Gov. Andy Beshear signs vehicle valuation tax freeze bill into law: ‘It’s going to help our folks’

Gov. Andy Beshear and Rep. Sal Santoro of Boone County.

Kentucky Gov. Andy Beshear officially signed a bill into law yesterday officially freezing the vehicle property tax rate. Rep. Sal Santoro of Union was one of the co-sponsors for House Bill 6. Santoro joined Beshear at the official signing of the bill.

House Bill 6 requires a vehicle to be valued at its average trade in value and not the rough trade in value or the clean trade in value as the standard value of a motor vehicle for property tax purposes. The new law will also grant refunds for tax overpayments, and requires posting of the tax information. This applies to vehicles assessed on or after Jan. 1, 2022.

“It is aimed at providing relief to motor vehicle property taxes at a time when the value of peoples’ used cars is soaring making people’s bill go up,” Beshear said. “I was able to sign an executive order to get a head start on freezing the values that people are paying off of to last year’s values, but this codifies a step Rep. Santoro started even before.”

In February, Beshear signed an executive order to freeze vehicle property taxes and to refund tax overpayments. Beshear previously said his executive order would amount to about $340 million in reduced vehicle property taxes.

“It means no one will pay more this year than they did last year,” Beshear said. “It ensures that people are going to get a little bit of relief, more than $300 million going back to Kentucky taxpayers. We appreciate this legislation. It’s going to help our folks.”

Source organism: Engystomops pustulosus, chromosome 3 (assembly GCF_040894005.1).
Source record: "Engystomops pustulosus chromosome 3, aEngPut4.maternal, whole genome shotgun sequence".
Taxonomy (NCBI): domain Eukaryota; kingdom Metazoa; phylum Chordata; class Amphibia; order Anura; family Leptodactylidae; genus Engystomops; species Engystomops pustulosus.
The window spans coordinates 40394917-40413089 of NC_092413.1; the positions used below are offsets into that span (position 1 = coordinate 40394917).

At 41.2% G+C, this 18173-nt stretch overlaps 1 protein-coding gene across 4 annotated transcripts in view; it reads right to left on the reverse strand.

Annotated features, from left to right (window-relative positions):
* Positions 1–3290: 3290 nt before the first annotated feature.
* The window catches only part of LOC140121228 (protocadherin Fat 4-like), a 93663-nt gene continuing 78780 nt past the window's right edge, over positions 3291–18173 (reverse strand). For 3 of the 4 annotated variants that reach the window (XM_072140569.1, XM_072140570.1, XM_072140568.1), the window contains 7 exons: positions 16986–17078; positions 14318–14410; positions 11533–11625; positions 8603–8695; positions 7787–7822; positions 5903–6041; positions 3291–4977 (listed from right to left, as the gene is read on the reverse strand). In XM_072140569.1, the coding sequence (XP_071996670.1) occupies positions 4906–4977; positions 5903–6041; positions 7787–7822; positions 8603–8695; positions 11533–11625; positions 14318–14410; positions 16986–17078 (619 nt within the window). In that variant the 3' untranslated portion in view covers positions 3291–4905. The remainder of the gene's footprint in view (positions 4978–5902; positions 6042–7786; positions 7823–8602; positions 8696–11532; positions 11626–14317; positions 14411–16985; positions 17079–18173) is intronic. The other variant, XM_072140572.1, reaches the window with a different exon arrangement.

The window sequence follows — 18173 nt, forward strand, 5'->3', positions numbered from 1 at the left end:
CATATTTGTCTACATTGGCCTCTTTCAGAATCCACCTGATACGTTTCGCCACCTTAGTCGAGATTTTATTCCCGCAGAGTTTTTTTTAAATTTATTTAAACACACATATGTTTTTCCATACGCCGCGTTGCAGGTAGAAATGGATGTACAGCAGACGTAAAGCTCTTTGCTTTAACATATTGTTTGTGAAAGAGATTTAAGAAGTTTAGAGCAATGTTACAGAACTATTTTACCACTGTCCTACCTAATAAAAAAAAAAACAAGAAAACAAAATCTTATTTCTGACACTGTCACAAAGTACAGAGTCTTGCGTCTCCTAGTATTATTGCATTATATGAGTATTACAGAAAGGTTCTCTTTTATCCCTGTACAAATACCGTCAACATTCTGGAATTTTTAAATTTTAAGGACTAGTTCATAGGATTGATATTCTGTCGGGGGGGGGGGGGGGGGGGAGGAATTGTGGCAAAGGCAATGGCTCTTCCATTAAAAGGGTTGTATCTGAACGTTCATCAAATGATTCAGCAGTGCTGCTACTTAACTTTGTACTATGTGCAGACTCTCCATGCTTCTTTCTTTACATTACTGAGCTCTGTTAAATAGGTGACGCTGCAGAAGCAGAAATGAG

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Beshear says the bill will allow Kentucky to get a “head start” on vehicle property tax relief efforts.

On Jan. 6, the Kentucky Department of Revenue, Office of Property Valuation released a memorandum that estimated vehicle valuations will increase approximately 40 percent during 2022 in an assessment done by J.D Power.

The main contributing factors causing the rise in vehicle valuations were new vehicle production and inventory constraints, rising new vehicle transaction prices, computer chip shortages, a limited supply of vehicles, and an increased interest in used-vehicle operations.

“This was one of the issues that when we came into session I was receiving a lot of calls from constituents that they were upset, Santoro said. “Usually, the value of your car does not rise. Usually you buy it, and it stays steady and then drops. So this is really a relief for our families in Kentucky. And I had a lot of support on this, and I’m very glad it’s being signed into law.”

For more context paying your vehicle valuation taxes or seeking your overpayment refund if you’re a resident of Kenton or Campbell County, check out our reporting on previous updates from both their county clerks.